Hepatitis B is a liver disease caused by the hepatitis B virus (HBV). The hepatitis B virus was the first hepatitis virus to be identified. It is a disease that affects 300 million people in the world and is estimated to be responsible for between 250,000 and 500,000 deaths per year. The prevalence of infection with the hepatitis B virus varies greatly in different parts of the world. The highest rates of infection are found in Southeast Asia, China, and southern Africa.
Most people who acquire the hepatitis B virus recover without consequences. This form of infection, which lasts less than 6 months, is known as acute hepatitis B. On the contrary, when the infection lasts for more than 6 months, it is known as chronic hepatitis B. Approximately 5% of adults who acquire the infection develop the chronic form. The likelihood of developing chronic hepatitis B depends on the age and immune status (defenses) of the patient, being higher when acquired in childhood than when acquired as an adult.
The clinical manifestations of hepatitis B virus infection are very varied, and it is important to emphasize that frequently this infection may not give any symptoms for many years, which does not necessarily mean that the infection is controlled. The damage that the hepatitis B virus causes in the liver is also variable and depends on the ability of the liver to repair itself and the body’s ability to control the infection. The most important consequences of this infection in the long term are the development of liver cirrhosis and hepatocellular carcinoma.
In the last time a series of new alternatives for the treatment of the disease have been developed. On the other hand, there is a highly effective and safe vaccine to prevent infection.
Symptoms of Hepatitis B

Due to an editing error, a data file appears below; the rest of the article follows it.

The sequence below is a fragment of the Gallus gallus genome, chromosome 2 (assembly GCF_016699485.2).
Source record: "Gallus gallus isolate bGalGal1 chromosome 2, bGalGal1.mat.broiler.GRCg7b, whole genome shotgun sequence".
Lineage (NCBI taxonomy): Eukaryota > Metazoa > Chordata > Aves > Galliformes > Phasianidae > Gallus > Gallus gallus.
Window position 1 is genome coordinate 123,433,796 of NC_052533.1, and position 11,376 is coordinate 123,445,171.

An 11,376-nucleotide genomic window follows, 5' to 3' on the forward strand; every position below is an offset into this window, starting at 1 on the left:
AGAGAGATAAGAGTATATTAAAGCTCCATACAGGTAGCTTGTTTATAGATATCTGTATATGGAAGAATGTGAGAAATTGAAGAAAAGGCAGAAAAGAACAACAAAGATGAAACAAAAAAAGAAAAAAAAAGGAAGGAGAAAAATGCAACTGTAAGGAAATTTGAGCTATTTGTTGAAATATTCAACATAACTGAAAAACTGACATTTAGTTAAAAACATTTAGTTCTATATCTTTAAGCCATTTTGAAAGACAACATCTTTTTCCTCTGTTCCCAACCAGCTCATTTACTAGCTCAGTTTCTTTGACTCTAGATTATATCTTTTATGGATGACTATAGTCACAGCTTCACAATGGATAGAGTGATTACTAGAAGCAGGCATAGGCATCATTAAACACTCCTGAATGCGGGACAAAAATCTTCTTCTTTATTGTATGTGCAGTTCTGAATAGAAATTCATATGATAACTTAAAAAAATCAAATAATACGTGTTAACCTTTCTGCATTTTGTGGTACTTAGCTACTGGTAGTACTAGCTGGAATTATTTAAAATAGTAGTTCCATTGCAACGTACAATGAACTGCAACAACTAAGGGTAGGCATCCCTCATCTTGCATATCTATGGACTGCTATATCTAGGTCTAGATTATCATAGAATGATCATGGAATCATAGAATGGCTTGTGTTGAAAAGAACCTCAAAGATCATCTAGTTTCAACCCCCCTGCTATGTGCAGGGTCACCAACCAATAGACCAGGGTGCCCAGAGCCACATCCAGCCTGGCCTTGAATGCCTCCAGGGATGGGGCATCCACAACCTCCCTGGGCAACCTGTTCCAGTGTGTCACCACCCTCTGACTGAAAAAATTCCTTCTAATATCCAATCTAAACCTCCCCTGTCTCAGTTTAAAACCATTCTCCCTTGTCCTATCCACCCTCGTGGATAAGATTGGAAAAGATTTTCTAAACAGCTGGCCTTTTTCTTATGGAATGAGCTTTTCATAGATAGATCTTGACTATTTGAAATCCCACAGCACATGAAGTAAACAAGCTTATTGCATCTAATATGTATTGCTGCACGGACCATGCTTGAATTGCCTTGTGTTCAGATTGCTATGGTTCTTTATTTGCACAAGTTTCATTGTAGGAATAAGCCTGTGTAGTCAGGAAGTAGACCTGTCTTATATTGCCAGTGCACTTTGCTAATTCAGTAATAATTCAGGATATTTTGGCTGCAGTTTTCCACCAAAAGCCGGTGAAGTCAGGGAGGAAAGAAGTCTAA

Acute Hepatitis B:
Symptoms of acute hepatitis B occur 1 to 4 months after virus acquisition. Many people may not have any symptoms. Symptoms include: Fatigue, decreased appetite (anorexia), nausea, jaundice or yellowing of the skin, coluria, pain in the upper right area of the abdomen, pain or inflammation of the joints. These symptoms usually disappear within 3 months.
A very low proportion of people with acute hepatitis B (0.1 to 0.5%) develop a more severe form of the disease characterized by liver failure (fulminant hepatitis).
Chronic Hepatitis B:
Chronic hepatitis B is often asymptomatic or is manifested only by nonspecific symptoms such as fatigue or decreased appetite. Occasionally there are exacerbations of the inflammatory activity of the liver that can result in exacerbations of the symptoms. To the extent that the infection causes greater damage to the liver, symptoms of liver cirrhosis may manifest. 10 to 20% of patients may have extra-hepatic manifestations of the disease, most frequently vasculitis and glomerulonephritis.
Can Hepatitis B Go Away Completely?
Acute hepatitis B does not require specific treatment, since 95% of adults recover spontaneously. It is important to remember that contacts of the person with acute hepatitis B should be evaluated and eventually vaccinated. Acute hepatitis B is highly contagious, so measures should be taken to prevent its transmission.
People who develop chronic hepatitis B should be evaluated by a doctor experienced in the management of this disease (gastroenterologist or hepatologist). Treatment decisions are individualized. The aim of the treatment is to keep the replication of the virus under control to avoid the progressive damage of the liver.
Prognosis of Hepatitis B
The evolution of the disease is quite variable. There are probably genetic factors that are associated with the different ability to keep viral replication under control. The magnitude of the damage is also associated with age (often children have great viral replication with little liver damage), sex (usually the disease progresses faster in men than women), alcohol consumption and the presence of other viruses such as hepatitis C and D viruses.
It is important to know that you can spread the virus to others, even if you do not feel sick.
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